The Battle of The Little Big Horn The Waterford Connection


On June 25, 1876, George Armstrong Custer and the 265 men under his command lost their lives in the Battle of Little Big Horn, often referred to as Custer's Last Stand. The Indians mutilated all bodies except those of Custer and Myles Keogh a native of Co.Carlow. Four of those killed were natives of Co. Waterford.

John D Barry was born in 1849. He was a labourer prior to getting involved in the war against the Indians. He enlisted on September 21st 1875. He was a private in I Company. He was killed with Custers column on June 25,1876 at the Little Big Horn Battlefield, Montana. He is buried at Last Stand Hill, Little Big Horn Battlefield, Montana.

Owen Boyle was born in 1843. His father was Andrew Boyle. His prior occupation was that of soldier. He enlisted on December 19, 1874, Boston, Massachusetts.He was a Private, E Company. He was killed with Custer's Column on June 25, 1876, Little Big Horn Battlefield, Montana.He is buried at Last Stand Hill, Little Big Horn Battlefield, Montana.

John Brennan was born in 1849. Prior to enlisting he was a labourer. He enlisted on September 24, 1875. He was a Private, C Company. During the Battle he was a straggler from Custers column.He was involved in a hilltop fight. It is not known how he died or where he is buried.

Edward C.Driscoll was born in 1850. Prior to enlisting he was a labourer.He enlisted on May 19, 1873. He was a Private, I Company. He was killed with Custer's Column on June 25, 1876, Little Big Horn Battlefield, Montana. He is buried on Last Stand Hill, Little Big Horn Battlefield, Montana.

See Custer link at bottom of page for full list of those killed.

Hiroshima Atomic Bomb The Waterford Connection

The co-pilot of the Enola Gay, the B-29 that dropped the first atomic bomb was Robert Lewis who had links with the Villierstown/Aglish area. The July 24, 1995 issue of Newsweek writes: "A bright light filled the plane," wrote Lt. Col. Paul Tibbets, the pilot of the Enola Gay, the B-29 that dropped the first atomic bomb. "We turned back to look at Hiroshima. The city was hidden by that awful cloud...boiling up, mushrooming." For a moment, no one spoke. Then everyone was talking. "Look at that! Look at that! Look at that!" exclaimed the co-pilot, Robert Lewis, pounding on Tibbets's shoulder. Lewis said he could taste atomic fission; it tasted like lead. Then he turned away to write in his journal. "My God," he asked himself, "what have we done?" (special report, "Hiroshima: August 6, 1945"). On November 6, 1945, Lewis flew the Enola Gay back to the United States, arriving at the 509th's new base at Roswell Army Air Field, New Mexico, on November 8.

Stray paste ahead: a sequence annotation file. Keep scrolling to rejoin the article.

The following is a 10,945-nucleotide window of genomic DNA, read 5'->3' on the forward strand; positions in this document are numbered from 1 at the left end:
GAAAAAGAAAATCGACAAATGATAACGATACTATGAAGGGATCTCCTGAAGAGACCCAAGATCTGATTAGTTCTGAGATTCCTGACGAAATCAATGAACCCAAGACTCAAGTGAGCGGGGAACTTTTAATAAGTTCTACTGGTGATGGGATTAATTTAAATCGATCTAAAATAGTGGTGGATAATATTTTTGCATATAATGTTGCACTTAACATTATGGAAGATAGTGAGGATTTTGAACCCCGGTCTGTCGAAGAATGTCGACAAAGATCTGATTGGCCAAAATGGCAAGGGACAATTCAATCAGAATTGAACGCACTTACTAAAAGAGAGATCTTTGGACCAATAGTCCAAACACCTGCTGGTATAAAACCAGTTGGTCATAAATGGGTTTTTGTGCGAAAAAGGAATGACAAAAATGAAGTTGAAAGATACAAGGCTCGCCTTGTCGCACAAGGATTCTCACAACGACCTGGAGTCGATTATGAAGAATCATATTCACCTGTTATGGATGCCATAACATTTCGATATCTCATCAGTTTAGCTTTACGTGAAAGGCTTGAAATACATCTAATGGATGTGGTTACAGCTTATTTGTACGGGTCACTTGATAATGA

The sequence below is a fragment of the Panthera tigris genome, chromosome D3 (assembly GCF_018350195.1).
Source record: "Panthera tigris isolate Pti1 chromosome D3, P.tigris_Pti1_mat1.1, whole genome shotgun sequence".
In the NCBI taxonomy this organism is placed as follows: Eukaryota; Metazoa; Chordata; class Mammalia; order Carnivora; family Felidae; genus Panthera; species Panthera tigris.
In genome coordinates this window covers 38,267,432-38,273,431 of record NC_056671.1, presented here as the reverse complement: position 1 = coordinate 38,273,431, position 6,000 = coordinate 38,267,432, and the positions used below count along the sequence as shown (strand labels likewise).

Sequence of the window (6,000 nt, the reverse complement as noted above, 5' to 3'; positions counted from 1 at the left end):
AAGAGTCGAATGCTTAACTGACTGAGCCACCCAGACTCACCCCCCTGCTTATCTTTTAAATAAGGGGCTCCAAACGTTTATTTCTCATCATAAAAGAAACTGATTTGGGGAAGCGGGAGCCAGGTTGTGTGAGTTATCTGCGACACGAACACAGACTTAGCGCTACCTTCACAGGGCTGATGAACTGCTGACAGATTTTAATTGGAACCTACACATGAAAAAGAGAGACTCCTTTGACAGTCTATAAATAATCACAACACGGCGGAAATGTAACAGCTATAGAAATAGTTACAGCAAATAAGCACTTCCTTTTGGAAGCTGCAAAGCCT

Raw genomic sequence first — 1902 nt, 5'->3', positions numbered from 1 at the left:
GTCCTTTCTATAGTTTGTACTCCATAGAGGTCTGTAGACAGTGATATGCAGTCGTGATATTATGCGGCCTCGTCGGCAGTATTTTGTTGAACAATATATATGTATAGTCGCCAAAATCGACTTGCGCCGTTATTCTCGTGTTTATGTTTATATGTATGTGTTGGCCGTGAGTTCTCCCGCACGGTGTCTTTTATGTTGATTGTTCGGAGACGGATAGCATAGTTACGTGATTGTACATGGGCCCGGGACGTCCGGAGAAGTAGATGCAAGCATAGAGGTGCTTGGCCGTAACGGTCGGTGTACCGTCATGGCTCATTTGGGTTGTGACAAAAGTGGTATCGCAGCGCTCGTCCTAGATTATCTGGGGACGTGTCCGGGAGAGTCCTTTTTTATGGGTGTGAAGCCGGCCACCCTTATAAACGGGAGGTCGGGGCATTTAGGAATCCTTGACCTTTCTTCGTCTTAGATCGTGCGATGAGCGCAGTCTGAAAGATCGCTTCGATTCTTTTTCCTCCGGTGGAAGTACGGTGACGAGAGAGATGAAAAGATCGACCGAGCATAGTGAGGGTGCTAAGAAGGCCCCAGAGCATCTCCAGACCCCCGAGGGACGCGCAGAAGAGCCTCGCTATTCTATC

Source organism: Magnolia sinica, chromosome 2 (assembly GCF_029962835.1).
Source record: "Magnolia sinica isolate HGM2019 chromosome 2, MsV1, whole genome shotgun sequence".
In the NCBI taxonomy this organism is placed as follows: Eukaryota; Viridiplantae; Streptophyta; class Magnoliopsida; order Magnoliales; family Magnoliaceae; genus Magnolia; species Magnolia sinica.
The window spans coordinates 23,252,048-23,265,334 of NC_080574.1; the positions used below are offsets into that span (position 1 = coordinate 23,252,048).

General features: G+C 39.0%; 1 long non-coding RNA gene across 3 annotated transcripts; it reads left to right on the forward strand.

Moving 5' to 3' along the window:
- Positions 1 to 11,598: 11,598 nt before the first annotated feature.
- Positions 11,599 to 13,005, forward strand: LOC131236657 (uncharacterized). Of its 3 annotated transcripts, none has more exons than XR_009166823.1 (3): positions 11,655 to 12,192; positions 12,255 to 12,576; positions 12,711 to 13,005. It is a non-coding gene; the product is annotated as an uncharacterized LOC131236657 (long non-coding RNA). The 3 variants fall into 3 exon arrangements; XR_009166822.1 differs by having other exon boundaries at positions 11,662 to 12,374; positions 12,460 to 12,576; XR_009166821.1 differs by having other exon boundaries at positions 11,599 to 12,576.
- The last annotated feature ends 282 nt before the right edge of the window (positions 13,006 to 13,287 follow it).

Sir Hubert de la Poer Gough The Waterford Connection

In 1869, General Sir Charles Gough married Harriet Anastatia de la Poer , daughter of Edmund de la Poer, MP, of Gurteen la Poer, County Waterford. The eldest son was Sir Hubert de la Power Gough (1870-1963). The family resided at Gurteen Co. Waterford. He trained at Sandhurst Military Academy. He joined the 16th Lancers. He served in the Tirah Expedition in India (1897). He fought in the Boer War.The British under General White were encircled by The Boers at Ladysmith. The first party of the British relief column was led by Major Hubert Gough. White greeted them saying, "Thank God we kept the flag flying". Here Gough had actually refused to obey orders to halt the march on Ladysmith and continued on into Ladysmith.

In Ireland, as commander of the 3rd Cavalry Brigade at the Curragh (1914), he led the Curragh Mutiny. He was totally opposed to the imposition of Home Rule on Ulster Unionists.

He was rapidly promoted in World War 1. Goughs Fifth Army failed to halt the German Operation Michael because of insufficient manpower. He was unfairly dismissed. In 1922 he was retired as a full general. He wrote Fifth Army (1931). Here he justified his actions. He was knighted in 1937.

Gough was strongly critical of The Versailles Treaty. He believed that it did not form a basis for peace. He was proven correct. In 1921, he stated- "Law and order (in Ireland) have given place to a bloody and brutal anarchy..." He was highly critical of British Army tactics. He sensed that conflicts were not solved by injustice.

The Irish Unionist's farewell to Greta Hellastrom in 1922Sir John Betjeman-The Waterford Connection

Golden haired and golden hearted
I would ever have you be,
As you were when last we parted
Smiling slow and sad at me.
Oh! the fighting down of passion!
Oh! the century-seeming pain-
Parting in this off-hand fashion
In Dungarvan in the rain.

Slanting eyes of blue, unweeping
Stands my Swedish beauty where
Gusts of Irish rain are sweeping
Round the statue in the square;
Corner boys against the walling
Watch us furtively in vain,
And the Angelus is calling
Through Dungarvan in the rain.

Gales along the Commeragh Mountains,
Beating sleet on creaking signs,
Iron gutters turned to fountains,
And the windscreen laced with lines,
And the evening getting later,
And the ache - increased again,
As the distance grows the greater
From Dungarvan in the rain.

There is no one now to wonder
What eccentric sits in state
While the beech trees rock and thunder
Round his gate-lodge and his gate.
Gone - the ornamental plaster,
Gone - the overgrown demesne
And the car goes fast, and faster,
From Dungarvan in the rain.

Had I kissed and drawn you to me
Had you yielded warm for cold,
What a power had pounded through me
As I stroked your streaming gold!
You were right to keep us parted:
Bound and parted we remain,
Aching, if unbroken hearted -
Oh! Dungarvan in the rain!

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